Can a valid argument with formally consistent premises have an analytically impossible conclusion? What about the converse?


Is it possible to have a valid argument with a false premise and a true conclusion?

TRUE: A valid argument cannot have all true premises and a false conclusion. So if a valid argument does have a false conclusion, it cannot have all true premises. Thus at least one premise must be false.

Do valid arguments have consistent premises?

A valid argument cannot have premises which are all true and a false conclusion, as the definition of a valid argument is an argument for which there is no possible world in which the premises are all true and the conclusion is false.

Is it possible to have a valid argument with exactly one logically true premise?

No, both valid and invalid arguments can have all true premises and a true conclusion. You would need to determine if it is also possible for the argument to have all true premises and a false conclusion. 7.

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What is a formally valid argument?

An argument is termed formally valid if it has structural self-consistency, i.e. if when the operands between premises are all true, the derived conclusion is always also true. In the third example, the initial premises cannot logically result in the conclusion and is therefore categorized as an invalid argument.

Can an argument with false premises be valid?

A valid argument can have false premises; and it can have a false conclusion. But if a valid argument has all true premises, then it must have a true conclusion.

Can a valid argument have false premises example?

If Elizabeth Taylor is president of the United States, then Elizabeth Taylor must be 35 years of age or older. Elizabeth Taylor is president of the United States. So, Elizabeth Taylor must be 35 years of age or older. For either example, the logic is valid but the premises are false.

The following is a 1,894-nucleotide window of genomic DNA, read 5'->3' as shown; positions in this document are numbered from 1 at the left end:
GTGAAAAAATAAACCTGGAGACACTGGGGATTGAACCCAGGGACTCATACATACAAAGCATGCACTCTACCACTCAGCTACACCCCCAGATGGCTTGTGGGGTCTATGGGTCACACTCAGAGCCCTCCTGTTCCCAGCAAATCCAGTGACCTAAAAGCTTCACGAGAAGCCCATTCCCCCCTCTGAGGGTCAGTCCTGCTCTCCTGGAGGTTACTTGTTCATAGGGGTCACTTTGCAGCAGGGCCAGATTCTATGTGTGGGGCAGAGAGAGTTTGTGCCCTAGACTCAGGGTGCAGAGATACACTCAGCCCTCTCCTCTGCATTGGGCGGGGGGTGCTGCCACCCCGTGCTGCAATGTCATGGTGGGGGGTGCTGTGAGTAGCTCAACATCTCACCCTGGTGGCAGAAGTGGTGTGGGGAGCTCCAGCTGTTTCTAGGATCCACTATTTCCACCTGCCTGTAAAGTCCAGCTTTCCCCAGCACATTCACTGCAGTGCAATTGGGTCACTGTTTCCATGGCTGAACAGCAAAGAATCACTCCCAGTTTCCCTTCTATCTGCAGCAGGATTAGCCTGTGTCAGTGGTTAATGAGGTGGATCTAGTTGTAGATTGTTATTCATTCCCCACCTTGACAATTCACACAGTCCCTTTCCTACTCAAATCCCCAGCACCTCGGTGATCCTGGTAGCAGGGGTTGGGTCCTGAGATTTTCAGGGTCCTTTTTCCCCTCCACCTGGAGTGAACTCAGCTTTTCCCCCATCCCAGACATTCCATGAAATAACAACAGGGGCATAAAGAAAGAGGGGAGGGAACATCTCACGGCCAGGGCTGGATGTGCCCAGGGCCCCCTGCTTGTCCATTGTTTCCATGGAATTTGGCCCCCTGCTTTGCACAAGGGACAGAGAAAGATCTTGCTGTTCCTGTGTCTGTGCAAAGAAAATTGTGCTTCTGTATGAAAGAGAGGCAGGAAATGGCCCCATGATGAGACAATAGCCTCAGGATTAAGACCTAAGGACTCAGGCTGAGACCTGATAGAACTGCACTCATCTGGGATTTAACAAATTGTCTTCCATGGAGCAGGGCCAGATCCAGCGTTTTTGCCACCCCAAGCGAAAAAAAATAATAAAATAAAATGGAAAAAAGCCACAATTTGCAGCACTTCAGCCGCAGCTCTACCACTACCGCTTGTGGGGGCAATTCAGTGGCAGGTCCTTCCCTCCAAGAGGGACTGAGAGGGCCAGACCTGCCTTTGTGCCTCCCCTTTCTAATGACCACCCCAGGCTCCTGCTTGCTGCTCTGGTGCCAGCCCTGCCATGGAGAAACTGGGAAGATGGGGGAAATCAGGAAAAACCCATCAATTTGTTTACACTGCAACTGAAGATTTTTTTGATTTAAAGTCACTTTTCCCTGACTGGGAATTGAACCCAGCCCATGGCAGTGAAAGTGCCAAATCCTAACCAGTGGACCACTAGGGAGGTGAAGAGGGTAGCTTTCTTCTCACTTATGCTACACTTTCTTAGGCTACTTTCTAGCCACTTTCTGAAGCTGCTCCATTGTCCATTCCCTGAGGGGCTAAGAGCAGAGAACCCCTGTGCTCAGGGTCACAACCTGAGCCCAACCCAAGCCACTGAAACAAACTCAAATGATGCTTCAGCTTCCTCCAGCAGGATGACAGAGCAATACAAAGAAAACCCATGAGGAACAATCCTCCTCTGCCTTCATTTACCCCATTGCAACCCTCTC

What does it mean to have consistent premises?

The book defines a set of premises to be consistent if you can’t deduce a contradiction from the set of premises. It also says that a set of premises is consistent if there is some formula P that is not deducible from the set of premises.

How do you know if an argument is formally valid?

An argument is valid if the premises and conclusion are related to each other in the right way so that if the premises were true, then the conclusion would have to be true as well.

What does formally valid mean?

formally valid in British English

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(ˈfɔːməlɪ ˈvælɪd ) adjective. logic. (of an inference or argument) when the inference is justified by the form of the premises and conclusion alone.

How do you determine if an argument is valid or invalid?

Think hypothetically. Ask, “IF the premises are true, are we locked into the conclusion?” If yes, then the argument is valid. If no, then the argument is invalid.

What do you call an argument that is not valid?

An argument is INVALID just in case it’s NOT VALID.

The truth of the premises doesn’t guarantee the truth of the conclusion. That’s ALL it means to call an argument “invalid”. In particular, it doesn’t imply that the argument is bad. As we’ll see in the next lecture, invalid arguments can still be good arguments.

What is an example of a valid argument?

A valid argument is an argument in which the conclusion must be true whenever the hypotheses are true. In the case of a valid argument we say the conclusion follows from the hypothesis. For example, consider the following argument: “If it is snowing, then it is cold. It is snowing.

Which of the following types of arguments are evaluated with the terms valid and invalid?

Deductive arguments are either valid or invalid, and sound or unsound. A valid deductive argument is one in which it is impossible for the conclusion to be false, if the premises are true. An invalid argument is one in which it is possible for the conclusion to be false, if the premises are true.

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Can a valid argument be unsound?

Another way to put the same idea is that an argument is valid when the truth of its premises guarantees the truth of its conclusion. either invalid or has one or more false premises; so, a valid argument is unsound if and only if it has one ore more false premises.